Today I got an opportunity to open up the issue of Wired that has been sitting on my desk for a week or so now. I’ve been running around like a chicken with my head cut off so reading hasn’t exactly made it to the top of my priority list. However, I finally managed to crack the pages open and consume some of the content.
I’m sure the anal retentive among you are now wondering why I used such a ridiculous title for this blog post. Well, today I was greeted with an interesting editorial by Anne Trubek in Wired that made the argument that our infatuation with correct spelling is antiquated and should be left behind. (In my mind I picture some of my readers visibly cringing at that thought. I did.) As one might expect, I do not agree with Ms. Trubek on this issue.
She argues, “Standardized spelling enables readers to understand writing, to aid in communication and ensure clarity. Period. There is no additional reason, other than snobbery, for spelling rules.”
She goes on to claim that text messaging, and presumably other digital forms of communication as well, are closer to speaking than writing and that enforcing spelling rules in these mediums is a practice should be abandoned. I can’t speak for Trubek, but when I press the little buttons with letters on them corresponding letters appear on the screen. Seems an awful lot like writing (or typing) to me. Which, if I’m not mistaken, would make that a written form of communication?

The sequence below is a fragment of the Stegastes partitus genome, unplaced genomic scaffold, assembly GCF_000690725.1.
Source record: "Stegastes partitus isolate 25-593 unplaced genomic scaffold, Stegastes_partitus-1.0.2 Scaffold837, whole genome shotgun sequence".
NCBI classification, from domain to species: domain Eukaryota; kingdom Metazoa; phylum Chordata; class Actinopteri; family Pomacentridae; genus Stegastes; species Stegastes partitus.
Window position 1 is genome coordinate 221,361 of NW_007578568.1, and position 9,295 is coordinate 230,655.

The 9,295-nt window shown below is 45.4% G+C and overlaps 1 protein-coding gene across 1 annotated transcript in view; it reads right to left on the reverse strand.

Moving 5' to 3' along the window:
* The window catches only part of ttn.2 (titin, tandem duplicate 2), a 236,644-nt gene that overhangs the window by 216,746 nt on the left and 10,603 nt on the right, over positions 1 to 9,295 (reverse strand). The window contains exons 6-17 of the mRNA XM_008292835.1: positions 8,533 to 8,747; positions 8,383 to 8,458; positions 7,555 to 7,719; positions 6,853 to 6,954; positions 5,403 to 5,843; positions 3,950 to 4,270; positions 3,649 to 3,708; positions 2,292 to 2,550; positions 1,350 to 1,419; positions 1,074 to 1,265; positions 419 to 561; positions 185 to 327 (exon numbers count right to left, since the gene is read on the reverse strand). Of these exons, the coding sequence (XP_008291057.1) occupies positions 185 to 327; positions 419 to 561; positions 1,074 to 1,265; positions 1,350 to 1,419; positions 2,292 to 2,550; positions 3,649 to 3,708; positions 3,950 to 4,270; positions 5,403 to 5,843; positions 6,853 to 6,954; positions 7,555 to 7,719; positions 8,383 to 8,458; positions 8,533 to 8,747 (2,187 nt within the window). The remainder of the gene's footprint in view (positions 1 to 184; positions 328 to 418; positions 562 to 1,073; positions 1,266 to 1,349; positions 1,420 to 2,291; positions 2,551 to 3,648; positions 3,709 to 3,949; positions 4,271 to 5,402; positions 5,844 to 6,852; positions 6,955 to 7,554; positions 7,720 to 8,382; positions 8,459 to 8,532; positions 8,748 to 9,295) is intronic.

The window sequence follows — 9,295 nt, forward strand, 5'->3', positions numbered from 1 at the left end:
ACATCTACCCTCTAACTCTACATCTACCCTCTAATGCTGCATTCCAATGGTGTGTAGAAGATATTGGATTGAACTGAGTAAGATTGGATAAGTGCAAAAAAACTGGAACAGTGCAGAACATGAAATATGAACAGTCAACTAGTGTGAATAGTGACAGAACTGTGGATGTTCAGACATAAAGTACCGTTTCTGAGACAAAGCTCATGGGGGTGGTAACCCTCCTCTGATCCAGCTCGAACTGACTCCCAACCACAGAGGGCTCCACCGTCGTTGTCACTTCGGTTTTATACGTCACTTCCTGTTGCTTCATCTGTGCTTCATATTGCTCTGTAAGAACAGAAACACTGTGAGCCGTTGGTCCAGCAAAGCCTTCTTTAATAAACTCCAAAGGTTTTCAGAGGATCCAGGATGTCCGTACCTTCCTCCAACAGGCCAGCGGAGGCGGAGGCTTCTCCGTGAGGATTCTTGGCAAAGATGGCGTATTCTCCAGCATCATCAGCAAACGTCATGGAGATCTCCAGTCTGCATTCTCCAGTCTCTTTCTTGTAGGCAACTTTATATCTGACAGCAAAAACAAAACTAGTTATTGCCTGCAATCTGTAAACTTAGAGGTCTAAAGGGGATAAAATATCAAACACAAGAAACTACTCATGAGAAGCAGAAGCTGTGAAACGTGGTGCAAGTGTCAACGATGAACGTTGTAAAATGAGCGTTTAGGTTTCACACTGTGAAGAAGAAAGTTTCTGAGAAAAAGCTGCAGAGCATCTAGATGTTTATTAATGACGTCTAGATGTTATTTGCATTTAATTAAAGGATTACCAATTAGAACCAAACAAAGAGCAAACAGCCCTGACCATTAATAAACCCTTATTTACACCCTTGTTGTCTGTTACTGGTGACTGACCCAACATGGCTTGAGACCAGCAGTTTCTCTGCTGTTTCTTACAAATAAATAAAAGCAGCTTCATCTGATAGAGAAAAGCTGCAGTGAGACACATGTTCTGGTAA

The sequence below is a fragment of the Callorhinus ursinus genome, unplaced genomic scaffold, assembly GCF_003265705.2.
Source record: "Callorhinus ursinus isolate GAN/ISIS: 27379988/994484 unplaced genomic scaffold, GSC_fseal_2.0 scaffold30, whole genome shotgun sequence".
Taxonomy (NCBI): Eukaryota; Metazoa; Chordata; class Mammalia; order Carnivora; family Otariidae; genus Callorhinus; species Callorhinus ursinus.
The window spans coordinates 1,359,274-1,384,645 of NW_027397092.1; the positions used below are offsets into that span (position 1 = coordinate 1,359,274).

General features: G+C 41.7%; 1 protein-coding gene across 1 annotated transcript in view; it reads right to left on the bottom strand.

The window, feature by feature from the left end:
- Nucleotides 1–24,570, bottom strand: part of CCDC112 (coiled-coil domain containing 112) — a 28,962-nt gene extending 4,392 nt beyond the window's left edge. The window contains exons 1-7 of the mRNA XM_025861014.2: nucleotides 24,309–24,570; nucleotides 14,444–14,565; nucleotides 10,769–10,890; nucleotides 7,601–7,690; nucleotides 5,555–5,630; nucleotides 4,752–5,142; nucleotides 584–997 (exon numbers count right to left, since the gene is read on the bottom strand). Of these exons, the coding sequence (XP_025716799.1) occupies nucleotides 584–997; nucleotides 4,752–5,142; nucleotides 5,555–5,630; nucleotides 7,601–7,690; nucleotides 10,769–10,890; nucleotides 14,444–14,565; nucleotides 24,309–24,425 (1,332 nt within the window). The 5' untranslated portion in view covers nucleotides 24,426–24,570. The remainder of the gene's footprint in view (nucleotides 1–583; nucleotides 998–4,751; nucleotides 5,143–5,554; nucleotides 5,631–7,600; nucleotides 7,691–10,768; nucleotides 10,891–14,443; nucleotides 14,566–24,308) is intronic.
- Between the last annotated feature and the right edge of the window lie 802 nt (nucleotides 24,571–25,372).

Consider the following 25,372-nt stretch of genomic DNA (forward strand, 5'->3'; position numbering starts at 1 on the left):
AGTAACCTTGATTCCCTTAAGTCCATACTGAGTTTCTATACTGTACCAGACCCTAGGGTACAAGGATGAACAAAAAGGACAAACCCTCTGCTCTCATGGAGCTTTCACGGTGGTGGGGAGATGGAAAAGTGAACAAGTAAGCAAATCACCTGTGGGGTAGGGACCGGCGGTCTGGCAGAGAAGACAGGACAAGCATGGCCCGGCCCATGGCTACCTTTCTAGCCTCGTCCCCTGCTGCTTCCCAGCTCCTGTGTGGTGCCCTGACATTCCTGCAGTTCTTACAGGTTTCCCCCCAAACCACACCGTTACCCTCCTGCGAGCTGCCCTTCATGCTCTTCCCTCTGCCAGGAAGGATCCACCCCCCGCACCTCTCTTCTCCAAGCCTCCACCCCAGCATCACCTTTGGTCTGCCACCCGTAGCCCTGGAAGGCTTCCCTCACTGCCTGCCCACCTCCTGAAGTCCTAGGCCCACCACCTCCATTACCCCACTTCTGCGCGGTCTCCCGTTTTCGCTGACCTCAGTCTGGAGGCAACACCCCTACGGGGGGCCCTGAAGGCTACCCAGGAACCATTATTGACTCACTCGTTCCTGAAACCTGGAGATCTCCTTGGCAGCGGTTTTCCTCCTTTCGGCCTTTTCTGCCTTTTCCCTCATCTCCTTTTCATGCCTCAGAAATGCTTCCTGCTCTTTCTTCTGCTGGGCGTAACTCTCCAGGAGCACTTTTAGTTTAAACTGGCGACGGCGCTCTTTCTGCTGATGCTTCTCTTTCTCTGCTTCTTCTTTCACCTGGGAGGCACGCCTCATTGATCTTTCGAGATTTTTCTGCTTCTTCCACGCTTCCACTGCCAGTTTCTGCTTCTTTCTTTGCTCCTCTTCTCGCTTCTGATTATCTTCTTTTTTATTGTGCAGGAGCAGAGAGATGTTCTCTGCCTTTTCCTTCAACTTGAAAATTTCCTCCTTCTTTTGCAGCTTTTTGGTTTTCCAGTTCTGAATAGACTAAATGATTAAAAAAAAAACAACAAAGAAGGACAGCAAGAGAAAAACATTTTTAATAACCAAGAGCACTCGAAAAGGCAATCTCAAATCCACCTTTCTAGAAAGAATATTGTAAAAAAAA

If we can all agree that I’m writing, then what is the real point here? Certainly, Trubek, you’ve come up with some ingenious logic to support why it makes sense to sacrifice this clarity in the English language. Surely there’s some research or some formidable argument that would give a skeptic such as myself pause for thought on this issue, right?
Trubek writes, “We need a new set of tools that recognize more variations instead of rigidly enforcing outdated dogma. Let’s make our own rules. It’s not like the English language has many good ones anyway.”
Oh, so you just don’t like English spelling rules. Consider me underwhelmed at your argument.
Correct spelling and punctuation may be cumbersome on a mobile device, and honestly I generally don’t care if someone uses abbreviations in a mobile setting. However, spelling is anything but “outdated dogma” that we should throw to the wayside, and writing, real writing, isn’t going anywhere at any point in the foreseeable future. Finally, I personally intend to continue spelling out words in my text messages. Does saying that make me a bit of a snob? Well, even if it does, at least I’m a snob who will be understood.
Finally finally, because this is entirely relevant: